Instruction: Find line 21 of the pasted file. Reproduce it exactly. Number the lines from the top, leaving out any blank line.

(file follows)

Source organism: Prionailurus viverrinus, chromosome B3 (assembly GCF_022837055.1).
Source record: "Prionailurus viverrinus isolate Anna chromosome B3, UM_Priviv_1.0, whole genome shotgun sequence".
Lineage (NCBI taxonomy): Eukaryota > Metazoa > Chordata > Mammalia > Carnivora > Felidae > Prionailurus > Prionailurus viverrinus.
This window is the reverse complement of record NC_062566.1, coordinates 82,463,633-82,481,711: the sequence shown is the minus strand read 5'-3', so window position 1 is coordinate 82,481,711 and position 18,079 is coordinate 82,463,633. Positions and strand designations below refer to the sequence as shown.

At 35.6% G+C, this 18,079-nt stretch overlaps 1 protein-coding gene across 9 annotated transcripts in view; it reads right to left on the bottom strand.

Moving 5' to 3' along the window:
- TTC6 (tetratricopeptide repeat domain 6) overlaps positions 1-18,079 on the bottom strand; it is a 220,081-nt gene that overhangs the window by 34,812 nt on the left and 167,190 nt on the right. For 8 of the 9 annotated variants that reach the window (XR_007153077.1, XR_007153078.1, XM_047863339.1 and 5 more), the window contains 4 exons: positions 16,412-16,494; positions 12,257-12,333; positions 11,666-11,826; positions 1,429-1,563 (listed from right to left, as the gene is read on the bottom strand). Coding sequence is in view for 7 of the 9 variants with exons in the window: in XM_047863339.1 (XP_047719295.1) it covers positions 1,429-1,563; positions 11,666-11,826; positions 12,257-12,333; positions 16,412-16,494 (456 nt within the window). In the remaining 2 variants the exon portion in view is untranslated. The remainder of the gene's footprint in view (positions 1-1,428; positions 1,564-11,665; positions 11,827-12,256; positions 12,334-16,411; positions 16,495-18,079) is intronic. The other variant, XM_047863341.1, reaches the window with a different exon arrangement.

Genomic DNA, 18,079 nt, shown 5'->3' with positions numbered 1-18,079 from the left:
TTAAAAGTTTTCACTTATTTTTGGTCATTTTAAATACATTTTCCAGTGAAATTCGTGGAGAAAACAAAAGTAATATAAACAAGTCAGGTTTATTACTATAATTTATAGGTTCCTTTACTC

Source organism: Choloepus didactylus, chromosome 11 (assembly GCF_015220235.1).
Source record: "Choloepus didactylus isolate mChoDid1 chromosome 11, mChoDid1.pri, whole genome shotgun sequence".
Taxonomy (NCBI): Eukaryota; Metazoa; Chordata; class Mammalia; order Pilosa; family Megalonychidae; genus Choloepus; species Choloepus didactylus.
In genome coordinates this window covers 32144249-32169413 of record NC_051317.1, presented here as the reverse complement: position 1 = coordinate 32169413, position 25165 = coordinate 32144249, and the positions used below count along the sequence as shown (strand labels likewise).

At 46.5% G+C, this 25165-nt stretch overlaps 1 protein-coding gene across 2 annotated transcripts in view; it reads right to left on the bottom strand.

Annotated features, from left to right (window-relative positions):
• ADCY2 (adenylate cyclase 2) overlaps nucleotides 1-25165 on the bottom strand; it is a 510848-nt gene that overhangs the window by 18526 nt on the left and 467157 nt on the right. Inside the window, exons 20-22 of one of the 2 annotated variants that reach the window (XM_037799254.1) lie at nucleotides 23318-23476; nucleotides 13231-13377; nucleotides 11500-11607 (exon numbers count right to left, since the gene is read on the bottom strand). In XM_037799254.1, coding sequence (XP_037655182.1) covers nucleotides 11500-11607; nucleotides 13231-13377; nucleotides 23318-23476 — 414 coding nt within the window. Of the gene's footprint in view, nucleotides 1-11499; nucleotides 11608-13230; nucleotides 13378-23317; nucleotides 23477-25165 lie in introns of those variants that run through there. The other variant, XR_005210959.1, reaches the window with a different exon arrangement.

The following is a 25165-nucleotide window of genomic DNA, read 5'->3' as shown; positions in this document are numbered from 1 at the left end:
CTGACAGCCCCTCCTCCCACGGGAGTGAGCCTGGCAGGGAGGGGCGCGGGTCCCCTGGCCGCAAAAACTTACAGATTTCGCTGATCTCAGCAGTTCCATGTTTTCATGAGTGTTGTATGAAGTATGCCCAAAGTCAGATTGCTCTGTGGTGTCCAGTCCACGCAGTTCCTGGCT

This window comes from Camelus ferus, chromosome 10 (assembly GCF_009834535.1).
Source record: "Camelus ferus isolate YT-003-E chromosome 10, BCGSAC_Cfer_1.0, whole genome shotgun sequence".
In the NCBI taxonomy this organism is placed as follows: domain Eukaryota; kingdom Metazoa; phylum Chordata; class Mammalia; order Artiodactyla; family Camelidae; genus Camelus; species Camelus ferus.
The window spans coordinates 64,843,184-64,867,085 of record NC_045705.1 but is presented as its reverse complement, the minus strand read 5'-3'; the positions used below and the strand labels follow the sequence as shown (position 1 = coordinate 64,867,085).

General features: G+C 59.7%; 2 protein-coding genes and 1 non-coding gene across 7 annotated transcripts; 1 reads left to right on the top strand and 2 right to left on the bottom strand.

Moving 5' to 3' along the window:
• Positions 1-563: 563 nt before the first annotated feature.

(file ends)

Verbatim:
In the NCBI taxonomy this organism is placed as follows: domain Eukaryota; kingdom Metazoa; phylum Chordata; class Mammalia; order Artiodactyla; family Camelidae; genus Camelus; species Camelus ferus.